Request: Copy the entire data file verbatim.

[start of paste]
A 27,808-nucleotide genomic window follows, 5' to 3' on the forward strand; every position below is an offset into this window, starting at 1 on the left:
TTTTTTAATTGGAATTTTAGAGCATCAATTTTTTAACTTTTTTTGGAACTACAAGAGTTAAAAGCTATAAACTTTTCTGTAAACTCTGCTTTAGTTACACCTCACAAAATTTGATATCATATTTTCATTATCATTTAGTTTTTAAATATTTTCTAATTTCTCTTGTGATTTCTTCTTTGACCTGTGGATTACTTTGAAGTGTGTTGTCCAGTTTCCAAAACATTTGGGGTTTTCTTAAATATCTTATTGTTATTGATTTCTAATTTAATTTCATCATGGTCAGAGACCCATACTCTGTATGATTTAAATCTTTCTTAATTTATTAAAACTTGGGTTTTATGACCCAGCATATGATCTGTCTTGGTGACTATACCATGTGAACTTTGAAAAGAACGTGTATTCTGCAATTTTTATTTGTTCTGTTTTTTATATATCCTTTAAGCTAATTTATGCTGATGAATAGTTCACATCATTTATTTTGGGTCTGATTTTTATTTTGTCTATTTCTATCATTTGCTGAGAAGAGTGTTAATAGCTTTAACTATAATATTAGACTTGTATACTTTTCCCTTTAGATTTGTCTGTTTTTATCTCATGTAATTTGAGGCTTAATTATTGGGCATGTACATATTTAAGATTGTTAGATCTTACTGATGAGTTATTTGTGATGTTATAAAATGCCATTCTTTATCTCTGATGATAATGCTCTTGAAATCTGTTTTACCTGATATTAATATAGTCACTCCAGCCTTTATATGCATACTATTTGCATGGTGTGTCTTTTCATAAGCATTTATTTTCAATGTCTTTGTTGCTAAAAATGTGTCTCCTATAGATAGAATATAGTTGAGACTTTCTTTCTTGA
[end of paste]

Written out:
A 27,808-nucleotide genomic window follows, 5' to 3' on the forward strand; every position below is an offset into this window, starting at 1 on the left:
TTTTTTAATTGGAATTTTAGAGCATCAATTTTTTAACTTTTTTTGGAACTACAAGAGTTAAAAGCTATAAACTTTTCTGTAAACTCTGCTTTAGTTACACCTCACAAAATTTGATATCATATTTTCATTATCATTTAGTTTTTAAATATTTTCTAATTTCTCTTGTGATTTCTTCTTTGACCTGTGGATTACTTTGAAGTGTGTTGTCCAGTTTCCAAAACATTTGGGGTTTTCTTAAATATCTTATTGTTATTGATTTCTAATTTAATTTCATCATGGTCAGAGACCCATACTCTGTATGATTTAAATCTTTCTTAATTTATTAAAACTTGGGTTTTATGACCCAGCATATGATCTGTCTTGGTGACTATACCATGTGAACTTTGAAAAGAACGTGTATTCTGCAATTTTTATTTGTTCTGTTTTTTATATATCCTTTAAGCTAATTTATGCTGATGAATAGTTCACATCATTTATTTTGGGTCTGATTTTTATTTTGTCTATTTCTATCATTTGCTGAGAAGAGTGTTAATAGCTTTAACTATAATATTAGACTTGTATACTTTTCCCTTTAGATTTGTCTGTTTTTATCTCATGTAATTTGAGGCTTAATTATTGGGCATGTACATATTTAAGATTGTTAGATCTTACTGATGAGTTATTTGTGATGTTATAAAATGCCATTCTTTATCTCTGATGATAATGCTCTTGAAATCTGTTTTACCTGATATTAATATAGTCACTCCAGCCTTTATATGCATACTATTTGCATGGTGTGTCTTTTCATAAGCATTTATTTTCAATGTCTTTGTTGCTAAAAATGTGTCTCCTATAGATAGAATATAGTTGAGACTTTCTTTCTTGA